Have you ever had a perfect day? I had lived 21,815 days and never had a perfect one until April 23, 2013.
Have you ever had a perfect day? I had lived 21,815 days and never had a perfect one until April 23, 2013. Some days had been normal, others full of great joy, others filled with problems, anxieties and frustrations. Maybe 10 percent had been really good and 10 percent really tough, with the remainder falling in between. My rule of life is that if I am happy 51 percent of the time, then I am doing great.
So, I had given up even the desire to have a perfect day, but I was to be surprised. For me, April 23rd 2013 was the perfect day — one that I would not change a second of.
I knew it was in the bag when I woke up after a great night’s sleep. It started with my routine 2.5-mile run and a huge breakfast of three poached eggs and oatmeal at the French Roast near my home. After my daily ritual of writing and reading for two hours each, I headed up to McKinsey & Company — the legendary consulting firm — where the Board meeting was being held for the Network for Teaching Entrepreneurship (NFTE) — the organization I had founded in 1987 in a classroom in the South Bronx.
NFTE’s mission is the same now as it had been 25 years ago — to teach low income youth how to start small businesses so they could do better in school and in life. The 300 months had gone by in a blur of activity and the organization had become a huge global success — arguably the most successful youth program of its generation. NFTE’s ideas had even become part of the international educational debate with a policy paper we had written for the World Economic Forum entitled, The Next Wave of Entrepreneurs — becoming a blueprint for advocacy of entrepreneurship education for all children.
I am proud to say that we have an outstanding board and the meeting went smoothly, full of discussion and debate. The highlight of the meeting for me was when Jordon Brooks, a young graduate entrepreneur from the NFTE D.C. program, shared with us how NFTE changed his life.
Following the meeting, we all headed over to the Waldorf Astoria for the 25th Anniversary Gala honoring NFTE’s Founder. I changed into my new suit with a matching tie, well-tailored shirt and new shoes. I felt like a million dollars.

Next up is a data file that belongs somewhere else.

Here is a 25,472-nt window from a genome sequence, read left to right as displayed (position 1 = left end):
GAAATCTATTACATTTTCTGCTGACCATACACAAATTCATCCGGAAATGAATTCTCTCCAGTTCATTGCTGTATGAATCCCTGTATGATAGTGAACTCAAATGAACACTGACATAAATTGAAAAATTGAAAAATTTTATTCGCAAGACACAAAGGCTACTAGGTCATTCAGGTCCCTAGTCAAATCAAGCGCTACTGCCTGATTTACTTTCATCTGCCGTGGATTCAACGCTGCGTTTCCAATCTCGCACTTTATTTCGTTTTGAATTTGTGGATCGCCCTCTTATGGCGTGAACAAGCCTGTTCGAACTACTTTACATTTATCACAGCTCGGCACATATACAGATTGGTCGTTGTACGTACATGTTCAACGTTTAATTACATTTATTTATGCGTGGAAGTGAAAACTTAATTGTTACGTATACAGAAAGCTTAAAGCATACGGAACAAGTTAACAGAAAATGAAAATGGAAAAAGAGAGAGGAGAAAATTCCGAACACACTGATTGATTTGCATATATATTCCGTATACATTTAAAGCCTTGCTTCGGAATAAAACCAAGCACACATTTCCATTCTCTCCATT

My wonderful colleagues had kept the evening a secret from me — even much of the guest list — so my whole being was dying to know what lay in store. I took the stairs two by two, skipping with happiness into the cocktail party. I knew right away it was a special night because there was my best friend in high school in Flint, Michigan — Joe Farah — who is now one of the top judges in the state.
Soon, I felt engulfed in love and support. There were over 800 people there and it was like a collage from my life going back 25 years and more. Scott Shickler, C.J. Meenan, Kevin Greaney Mike Caslin, Lisa Hoffstein Jimmy Mac McNeal, Carolyn Glackin, Jack Mariotti, Barnabas Shakur and many other friends, family, former NFTE staff, and NFTE alumni had come from all over the country. I almost fell over when I saw our former board chairman Bart Breighner who had stood by us during some rough years in the early ‘90s. I almost cried when I tried to tell him how much his mentorship had meant to me.
The guests who joined me at my dinner table were the next wonderful surprise. On my right was John Whitehead, my mentor and friend of 20 years, and on my left was Russ Carson, the legendary private equity investor. Loida Lewis was across from me and I had many memories of her husband Reginald’s support of me and NFTE.
My date for the evening was the world class beauty Ericka Dunlap, who had been Miss America in 2004. One of my closest friends, Moushumi Khan, one of the top lawyers of her generation and a member of NFTE’s Board of Overseers, had flown all the way from Bangladesh just to be with me. Sitting next to her was the talented singer Monica Yunus, whose father Muhammad, had been my role model for 30 years. I remember thinking that I was the luckiest guy in the world to be surrounded by such beautiful, intelligent, wonderful and supportive women.
The evening’s surprises were just beginning. As the story of NFTE was told throughout the evening, one by one, NFTE graduates claimed the stage to speak about NFTE’s impact on their lives. I found their words to be deeply touching and heartfelt, forever engraved in my soul and memory.
To top it all off, NFTE’s original supporter, Ray Chambers, went up to introduce me. Ray recalled perfectly our first meeting in November 1987 and the handwritten note I had sent to him asking for a meeting to help get NFTE started. I had written to Ray the week before after reading about him in Forbes Magazine. When Forbes had described him as ‘someone interested in the education of low-income urban youth, I just knew he would be our first sponsor. I knew when I mailed the letter that 25 years would go by and I would be standing in front of a crowd of 800 people celebrating the global movement that NFTE had created. Essentially, I had seen the future and then willed it to come true.
When I was called to the stage at the end of the night, receiving the standing ovation was a moment of pure joy. I know I floored Ray when I recounted the exact time and date of that first meeting, and what was on his wall at 330 State Street in Morristown — a framed newspaper clipping of an article from the Star Ledger in 1961 about Ray’s business, a band called the Accidentals. I kept my remarks short, only because I didn’t want to cry in front of 800 people. The love and support was overwhelming.
As my parents used to say, “You know you’re happy when there’s no place in the world you’d rather be.” It was the perfect day that culminated in the perfect evening.
EDITOR’S NOTE: This post has been updated since its original publication.